You know what I'm talking about. You're buzzing along in your normal world, being responsible, being practical, when something happens that jolts you out of the practical world and sends you somewhere else. And for some time, a minute or an hour or a week, it's hard to see anything else and you feel compelled to focus on whatever caught your attention. In a movie or book, it's the pivotal moment, the moment when the brilliant but unproductive scientist or doctor or engineer watches something happen, drops whatever he's doing, and spends the next week working non-stop, barely sleeping or eating, coming up with the Big Idea the story hangs on. It's the moment that inspires an entrepreneur to start a company to solve one problem.

Some people call it a Eureka Moment, or a Moment of Clarity. I call it a Nerd Moment.

This time, the nerd struck me on my daughter's soccer field. It was a girl on the opposing team that did it.

She was tall--among the tallest players on the field. She was lean, and fair, and freckled. She squinted in the sun, her focus entirely on the game, and in her eyes I read just a hint of coldness. This girl knew just what she wanted and how to get it.

But it was her hair, flame-red and curly and bound at the back of her head to froth down her back to just between her shoulder blades, that really caught my attention. That, and the fact that her team wore vivid emerald green. And in my mind, she became something else.

I saw her as an Irish princess, a cloak around her shoulders and a long sword in her hand in an age before the Vikings ravaged Ireland. At first I thought the sword was hers--that she was a warrior-princess standing guard over her home while her father and brothers and cousins were off making war against one of their neighbors. But as the vision developed, I realized the sword was her father's; she stood holding it for him while he readied himself to leave for war. And she was less than happy to be the one left behind. She had already asked if she could go with him, but he had firmly refused, and her noble pride wouldn't let her beg. But she burned to go with him and share in the glory and adventure of battle, and she vowed to herself that one day, she would--no matter what he said.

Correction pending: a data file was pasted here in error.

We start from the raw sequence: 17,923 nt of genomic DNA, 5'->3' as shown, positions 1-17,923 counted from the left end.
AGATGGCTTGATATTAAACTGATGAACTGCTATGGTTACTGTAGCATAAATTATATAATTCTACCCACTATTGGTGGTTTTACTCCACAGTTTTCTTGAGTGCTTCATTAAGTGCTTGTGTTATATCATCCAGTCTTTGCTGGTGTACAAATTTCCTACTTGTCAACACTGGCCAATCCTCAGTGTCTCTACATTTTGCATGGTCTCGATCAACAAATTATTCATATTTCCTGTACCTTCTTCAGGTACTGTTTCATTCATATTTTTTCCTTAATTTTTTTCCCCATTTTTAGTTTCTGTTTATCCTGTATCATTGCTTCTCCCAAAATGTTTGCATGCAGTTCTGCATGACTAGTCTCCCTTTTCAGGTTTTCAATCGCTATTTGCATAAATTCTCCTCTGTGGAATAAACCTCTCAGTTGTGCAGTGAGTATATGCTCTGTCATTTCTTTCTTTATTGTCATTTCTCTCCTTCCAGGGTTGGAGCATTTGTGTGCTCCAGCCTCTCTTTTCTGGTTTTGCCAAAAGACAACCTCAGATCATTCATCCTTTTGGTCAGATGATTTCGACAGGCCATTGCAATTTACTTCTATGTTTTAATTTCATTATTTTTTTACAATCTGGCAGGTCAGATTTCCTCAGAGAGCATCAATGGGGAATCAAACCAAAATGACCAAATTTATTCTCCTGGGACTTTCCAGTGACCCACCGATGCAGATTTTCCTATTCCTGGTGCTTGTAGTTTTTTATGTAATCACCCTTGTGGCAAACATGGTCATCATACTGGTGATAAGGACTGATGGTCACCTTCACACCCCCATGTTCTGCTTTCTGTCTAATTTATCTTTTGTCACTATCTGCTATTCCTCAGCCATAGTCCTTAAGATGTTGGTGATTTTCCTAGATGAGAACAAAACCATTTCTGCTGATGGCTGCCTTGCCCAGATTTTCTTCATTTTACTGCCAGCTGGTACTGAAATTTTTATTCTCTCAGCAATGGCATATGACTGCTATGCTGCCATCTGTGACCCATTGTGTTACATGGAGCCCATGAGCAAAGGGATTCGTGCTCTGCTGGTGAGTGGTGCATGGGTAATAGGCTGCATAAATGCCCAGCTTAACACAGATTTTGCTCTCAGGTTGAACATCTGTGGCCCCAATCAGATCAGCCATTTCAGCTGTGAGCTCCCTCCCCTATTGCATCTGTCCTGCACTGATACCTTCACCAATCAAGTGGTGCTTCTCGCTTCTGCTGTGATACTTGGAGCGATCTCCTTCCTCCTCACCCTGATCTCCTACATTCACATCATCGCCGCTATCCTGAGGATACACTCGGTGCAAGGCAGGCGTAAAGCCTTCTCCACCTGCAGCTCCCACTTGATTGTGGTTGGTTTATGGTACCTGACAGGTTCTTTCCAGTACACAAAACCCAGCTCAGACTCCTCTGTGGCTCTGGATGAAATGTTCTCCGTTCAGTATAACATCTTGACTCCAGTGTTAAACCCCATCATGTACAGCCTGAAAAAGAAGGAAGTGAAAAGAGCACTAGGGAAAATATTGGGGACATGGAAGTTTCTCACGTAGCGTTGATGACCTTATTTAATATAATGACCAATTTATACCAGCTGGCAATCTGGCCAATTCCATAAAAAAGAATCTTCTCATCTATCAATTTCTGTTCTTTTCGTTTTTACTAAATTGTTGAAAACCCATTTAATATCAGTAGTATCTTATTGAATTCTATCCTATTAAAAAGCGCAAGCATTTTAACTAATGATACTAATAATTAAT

To be fair, she could have been nearly anyone: a thrall from Sweden or Norway, a Dane, a Scot. She could even have been Berber. She could have been a stowaway on the Titanic, or working in a factory in London, or sister to a Dane who hoped to prove himself by joining a ship's crew and going i-viking. She could have been crossing the prairie with her family, moving west to a better life in Texas or California, or watching her father leave for the Army in 1861, or 1942. I don't know her or her ancestry--so I'm free to come up with any story I want. And to me, she is an Irish princess in an age before the Vikings.

I've never really had more than a passing historical interest in the Irish. My fascination has always been with the other side of the Irish Sea, with the Britons and Picts and Scots. But thanks to a nameless redhead in a green soccer jersey--I may just have to write an Irish story one day.

My daughter's team lost the game 5-4. But my daughter played hard, and that made me proud. And you know, it's not so bad to do your best and lose a close game when the other team has an Irish princess playing for them.

Be open to the Nerd Moments. You never know where they might take you.

And go get your nerd on!